A Rosé by any other name
Argentina is the home of some excellent Malbecs. The wine is usually made in a dark red Bordeaux style, but a few winemakers are making it into rosé. One of the best of those winemakers is Susana Balbo, whose Rosé Crios ($13) is a great introduction to the dry style of rosé. Her wine marries fruity aromas with tart flavors and a heady amount of alcohol. Poach a red snapper with a hit of Mexican mint marigold, and you'll get a good idea of what a good food wine this is.
We also have some first-rate examples closer to home. From California, Vin Gris de Cigare ($12) is a version of a Rhone rosé with lots of grapes blended into a delicious drink. Try it with a Pescado Veracruzano, heavy on the olives. Several Texas wineries are producing dry rosés, and two of my favorites are from right here in the Hill Country. Becker Vineyards' Provencal ($10) blends Cabernet Sauvignon with Sauvignon Blanc and Viognier, while Spicewood Vineyards rosé ($12) is a straight Cabernet Sauvignon. Both wines go great with fajitas.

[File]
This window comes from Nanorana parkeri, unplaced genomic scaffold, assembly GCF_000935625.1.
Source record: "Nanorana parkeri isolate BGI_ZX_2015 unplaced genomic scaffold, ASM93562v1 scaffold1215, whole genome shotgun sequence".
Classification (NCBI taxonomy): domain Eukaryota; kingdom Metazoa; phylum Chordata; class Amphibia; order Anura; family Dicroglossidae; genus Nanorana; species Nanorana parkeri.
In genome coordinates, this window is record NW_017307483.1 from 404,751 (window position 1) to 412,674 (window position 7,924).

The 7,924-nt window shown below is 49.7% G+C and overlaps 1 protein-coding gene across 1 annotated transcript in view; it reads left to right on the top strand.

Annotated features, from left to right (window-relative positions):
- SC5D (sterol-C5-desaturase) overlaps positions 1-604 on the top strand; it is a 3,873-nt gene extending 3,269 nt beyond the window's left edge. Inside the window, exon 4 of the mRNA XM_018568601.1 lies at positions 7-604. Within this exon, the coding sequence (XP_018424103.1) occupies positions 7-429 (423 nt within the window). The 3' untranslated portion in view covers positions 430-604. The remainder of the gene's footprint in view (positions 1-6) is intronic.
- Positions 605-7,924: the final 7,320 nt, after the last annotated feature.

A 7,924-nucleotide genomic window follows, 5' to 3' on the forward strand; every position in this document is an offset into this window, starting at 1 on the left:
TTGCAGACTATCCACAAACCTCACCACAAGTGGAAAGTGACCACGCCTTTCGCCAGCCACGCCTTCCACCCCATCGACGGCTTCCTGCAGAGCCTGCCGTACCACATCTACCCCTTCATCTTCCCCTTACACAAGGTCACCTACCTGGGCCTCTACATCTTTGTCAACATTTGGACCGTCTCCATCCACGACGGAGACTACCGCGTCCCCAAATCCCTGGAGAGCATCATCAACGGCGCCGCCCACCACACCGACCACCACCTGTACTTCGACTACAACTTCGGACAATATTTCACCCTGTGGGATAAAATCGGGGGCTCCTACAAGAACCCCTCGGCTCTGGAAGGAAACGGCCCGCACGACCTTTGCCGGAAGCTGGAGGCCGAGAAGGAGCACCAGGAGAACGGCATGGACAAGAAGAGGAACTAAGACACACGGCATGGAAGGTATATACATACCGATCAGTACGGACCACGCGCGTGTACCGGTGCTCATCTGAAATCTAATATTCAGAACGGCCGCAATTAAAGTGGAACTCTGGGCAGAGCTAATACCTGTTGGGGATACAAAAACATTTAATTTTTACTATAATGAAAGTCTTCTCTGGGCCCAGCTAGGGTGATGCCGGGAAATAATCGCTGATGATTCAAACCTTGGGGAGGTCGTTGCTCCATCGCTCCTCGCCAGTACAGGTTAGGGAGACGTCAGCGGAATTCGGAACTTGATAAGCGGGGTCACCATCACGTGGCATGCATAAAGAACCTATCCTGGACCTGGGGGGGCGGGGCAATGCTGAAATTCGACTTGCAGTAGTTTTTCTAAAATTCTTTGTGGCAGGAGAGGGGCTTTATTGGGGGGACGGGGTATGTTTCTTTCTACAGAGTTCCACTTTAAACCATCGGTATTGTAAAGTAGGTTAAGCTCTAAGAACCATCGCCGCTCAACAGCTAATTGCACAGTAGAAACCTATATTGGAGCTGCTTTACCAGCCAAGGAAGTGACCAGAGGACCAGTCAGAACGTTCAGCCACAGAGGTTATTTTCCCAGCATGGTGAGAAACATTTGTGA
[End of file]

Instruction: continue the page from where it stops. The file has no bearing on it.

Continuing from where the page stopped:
The very best examples of rosé come from the southern part of France. A wine that is easy to find and nice to drink is the Chateau Routas Rosé ($11) from Provence, a perfect picnic wine. My favorite rosé is the version from Domaine Tempier in Bandol. It's a pricey treat, but if you feel like splurging, it's a great way to spend $35. Pair it up with chicken with 40 cloves of garlic or pommes frites with aioli, and you'll feel like you're sitting on a beach overlooking the Mediterranean.
Sign up for the Chronicle Cooking newsletter
If you want to submit a recipe, send it to email@example.com